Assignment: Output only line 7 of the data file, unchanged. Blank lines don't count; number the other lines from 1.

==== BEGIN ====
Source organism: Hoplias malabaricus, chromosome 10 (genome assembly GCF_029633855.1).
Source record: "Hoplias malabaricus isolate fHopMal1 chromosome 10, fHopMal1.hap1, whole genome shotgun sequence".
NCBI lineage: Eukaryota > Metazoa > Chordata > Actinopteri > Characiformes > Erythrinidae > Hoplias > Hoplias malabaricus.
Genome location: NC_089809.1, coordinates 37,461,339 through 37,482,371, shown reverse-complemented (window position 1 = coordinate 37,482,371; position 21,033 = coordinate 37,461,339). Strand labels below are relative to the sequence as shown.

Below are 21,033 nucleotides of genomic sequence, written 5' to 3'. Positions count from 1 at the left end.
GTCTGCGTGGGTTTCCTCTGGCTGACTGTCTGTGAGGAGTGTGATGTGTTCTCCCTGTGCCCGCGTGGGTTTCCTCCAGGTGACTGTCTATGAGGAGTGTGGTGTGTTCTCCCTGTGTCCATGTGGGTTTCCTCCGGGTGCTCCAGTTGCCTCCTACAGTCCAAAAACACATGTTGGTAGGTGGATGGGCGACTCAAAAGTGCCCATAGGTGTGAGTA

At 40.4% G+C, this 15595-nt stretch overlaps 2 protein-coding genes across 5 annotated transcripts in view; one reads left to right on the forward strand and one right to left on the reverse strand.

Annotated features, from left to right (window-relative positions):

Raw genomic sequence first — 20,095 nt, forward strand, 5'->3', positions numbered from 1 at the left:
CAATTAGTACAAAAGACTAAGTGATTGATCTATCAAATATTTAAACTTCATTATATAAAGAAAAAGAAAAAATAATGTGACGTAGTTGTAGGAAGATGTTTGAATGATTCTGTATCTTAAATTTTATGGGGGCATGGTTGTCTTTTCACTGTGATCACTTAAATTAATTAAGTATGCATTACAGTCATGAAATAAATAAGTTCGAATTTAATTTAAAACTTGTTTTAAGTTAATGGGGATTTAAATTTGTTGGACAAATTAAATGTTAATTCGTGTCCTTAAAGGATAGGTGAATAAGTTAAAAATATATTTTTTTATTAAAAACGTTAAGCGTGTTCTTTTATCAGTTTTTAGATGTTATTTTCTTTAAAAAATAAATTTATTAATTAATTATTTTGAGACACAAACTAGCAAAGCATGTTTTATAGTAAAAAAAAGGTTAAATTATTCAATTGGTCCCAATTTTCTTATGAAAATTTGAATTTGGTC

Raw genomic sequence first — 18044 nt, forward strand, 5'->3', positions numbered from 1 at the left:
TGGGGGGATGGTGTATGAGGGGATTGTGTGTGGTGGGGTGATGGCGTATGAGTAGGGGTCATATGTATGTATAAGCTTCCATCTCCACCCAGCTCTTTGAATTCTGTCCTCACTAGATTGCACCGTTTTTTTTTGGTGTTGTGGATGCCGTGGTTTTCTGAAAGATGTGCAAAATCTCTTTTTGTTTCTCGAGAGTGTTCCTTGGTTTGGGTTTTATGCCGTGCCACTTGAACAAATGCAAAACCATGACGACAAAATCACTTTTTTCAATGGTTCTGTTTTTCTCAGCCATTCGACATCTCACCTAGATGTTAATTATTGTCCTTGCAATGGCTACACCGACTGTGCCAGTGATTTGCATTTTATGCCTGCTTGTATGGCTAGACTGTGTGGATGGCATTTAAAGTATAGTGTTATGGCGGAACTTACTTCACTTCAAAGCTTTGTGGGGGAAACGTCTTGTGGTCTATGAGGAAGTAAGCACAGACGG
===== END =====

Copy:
At 40.4% G+C, this 15595-nt stretch overlaps 2 protein-coding genes across 5 annotated transcripts in view; one reads left to right on the forward strand and one right to left on the reverse strand.